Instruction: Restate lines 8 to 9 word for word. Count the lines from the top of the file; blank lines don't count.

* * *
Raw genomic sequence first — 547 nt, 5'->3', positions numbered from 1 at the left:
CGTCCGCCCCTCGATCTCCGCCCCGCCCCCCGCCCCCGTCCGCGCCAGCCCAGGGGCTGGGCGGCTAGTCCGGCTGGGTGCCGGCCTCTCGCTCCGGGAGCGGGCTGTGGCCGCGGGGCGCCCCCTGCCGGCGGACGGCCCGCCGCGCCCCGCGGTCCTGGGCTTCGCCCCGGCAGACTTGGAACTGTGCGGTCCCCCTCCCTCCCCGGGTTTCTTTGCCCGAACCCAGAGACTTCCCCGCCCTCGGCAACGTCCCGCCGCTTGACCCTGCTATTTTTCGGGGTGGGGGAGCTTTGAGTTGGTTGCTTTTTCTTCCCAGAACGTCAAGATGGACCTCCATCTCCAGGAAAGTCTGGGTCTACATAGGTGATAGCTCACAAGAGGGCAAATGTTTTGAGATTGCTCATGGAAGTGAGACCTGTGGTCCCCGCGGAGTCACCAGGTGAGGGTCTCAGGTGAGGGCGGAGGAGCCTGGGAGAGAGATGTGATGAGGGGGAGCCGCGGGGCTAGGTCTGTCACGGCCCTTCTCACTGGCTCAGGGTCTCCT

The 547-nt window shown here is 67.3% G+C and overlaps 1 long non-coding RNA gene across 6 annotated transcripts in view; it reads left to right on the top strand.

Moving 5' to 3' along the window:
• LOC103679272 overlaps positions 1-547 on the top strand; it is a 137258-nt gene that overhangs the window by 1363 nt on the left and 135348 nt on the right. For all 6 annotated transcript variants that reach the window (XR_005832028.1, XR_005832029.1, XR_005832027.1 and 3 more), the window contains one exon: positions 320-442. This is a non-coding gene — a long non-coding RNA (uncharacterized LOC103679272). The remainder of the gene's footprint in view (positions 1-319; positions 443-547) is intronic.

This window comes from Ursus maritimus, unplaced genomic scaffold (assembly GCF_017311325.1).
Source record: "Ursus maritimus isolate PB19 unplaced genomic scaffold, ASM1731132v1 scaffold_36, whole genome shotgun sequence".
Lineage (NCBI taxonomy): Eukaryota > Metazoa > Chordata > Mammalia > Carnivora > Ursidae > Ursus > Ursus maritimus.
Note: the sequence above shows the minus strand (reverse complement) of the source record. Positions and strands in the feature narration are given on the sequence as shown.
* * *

Lineage (NCBI taxonomy): Eukaryota > Metazoa > Chordata > Mammalia > Carnivora > Ursidae > Ursus > Ursus maritimus.
Note: the sequence above shows the minus strand (reverse complement) of the source record. Positions and strands in the feature narration are given on the sequence as shown.